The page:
Hicks and Treasury Board (Human Resources Development Canada)
- Before: P. Chodos
- Appearances: Y. Michaud, for the Grievor;J. Begley, for the Employer
- Decision Rendered: 1997-04-25
An application for judicial review before the Federal Court has been withdrawn (Court file: T-1151-97).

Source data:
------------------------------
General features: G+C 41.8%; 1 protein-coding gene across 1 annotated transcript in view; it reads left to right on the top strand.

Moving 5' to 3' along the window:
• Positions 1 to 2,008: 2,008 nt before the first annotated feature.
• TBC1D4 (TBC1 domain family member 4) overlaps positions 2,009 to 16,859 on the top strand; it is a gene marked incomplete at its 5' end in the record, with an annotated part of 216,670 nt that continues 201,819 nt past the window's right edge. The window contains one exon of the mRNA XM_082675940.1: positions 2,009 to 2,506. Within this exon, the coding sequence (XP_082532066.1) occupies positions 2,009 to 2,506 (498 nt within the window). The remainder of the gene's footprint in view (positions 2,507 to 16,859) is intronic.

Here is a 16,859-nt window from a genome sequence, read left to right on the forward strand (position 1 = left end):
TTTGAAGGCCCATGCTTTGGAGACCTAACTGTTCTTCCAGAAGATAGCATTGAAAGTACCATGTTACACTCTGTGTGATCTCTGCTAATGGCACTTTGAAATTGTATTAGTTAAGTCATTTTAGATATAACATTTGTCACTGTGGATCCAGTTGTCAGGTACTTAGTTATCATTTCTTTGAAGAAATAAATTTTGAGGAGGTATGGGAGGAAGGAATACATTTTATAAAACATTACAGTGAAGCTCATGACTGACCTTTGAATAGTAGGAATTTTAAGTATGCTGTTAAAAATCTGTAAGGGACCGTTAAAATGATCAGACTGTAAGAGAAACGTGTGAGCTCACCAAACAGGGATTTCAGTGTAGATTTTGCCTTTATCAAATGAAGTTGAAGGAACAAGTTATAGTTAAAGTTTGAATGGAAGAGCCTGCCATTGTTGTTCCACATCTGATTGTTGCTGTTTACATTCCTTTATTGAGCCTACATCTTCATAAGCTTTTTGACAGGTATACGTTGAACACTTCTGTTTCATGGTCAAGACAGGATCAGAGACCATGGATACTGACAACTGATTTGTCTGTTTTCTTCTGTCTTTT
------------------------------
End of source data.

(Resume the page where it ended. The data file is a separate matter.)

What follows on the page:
Compensation - Starting salary - Estoppel - grievor, who was employed in the Public Service and a member of the Engineering and Land Survey bargaining unit accepted a position at Human Resources Development Canada at a salary that was to be determined in accordance with the Public Service Terms and Conditions of Employment Regulations (Regulations) - the salary range for the position was between $60,285 and $72,539 - a representative of the employer, on the mistaken assumption that the appointment of the grievor was an external appointment rather than a promotion from within the Public Service, negotiated a starting salary with the grievor of $67,632 - the employer discovered the error before the grievor received his first pay and unilaterally adjusted the salary downwards to $65,179, the maximum amount the grievor was entitled to receive under the Regulations - grievor did not dispute the fact that his salary under the Regulations would be $65,179 rather than $67,532 he had negotiated - however, grievor contended that the Regulations should not apply as he was the successful candidate in an "open competition" - grievor also claimed that notwithstanding the error, the employer was estopped from unilaterally modifying the negotiated salary rate - adjudicator found that nothing in the collective agreement or the Regulations made any distinction between an open or closed competition for the purpose of determining pay - adjudicator held that fact the Regulations allowed employer to offer persons outside the Public Service a pay rate above the amount it could offer to a person employed in the Public Service did not assist the grievor - the Regulations were incorporated into the collective agreement and were binding on the parties - under the Regulations the grievor was entitled to no more than the salary rate of $65,179 - fact that grievor was led to expect a higher salary by his superiors did not, by itself, confer on him a right to that higher salary - the doctrine of estoppel did not apply to the instant case as the grievor had not established detrimental reliance - the lower salary was still higher than the grievor's previous salary and there was no suggestion that he would have declined the appointment had he initially been offered the lower salary.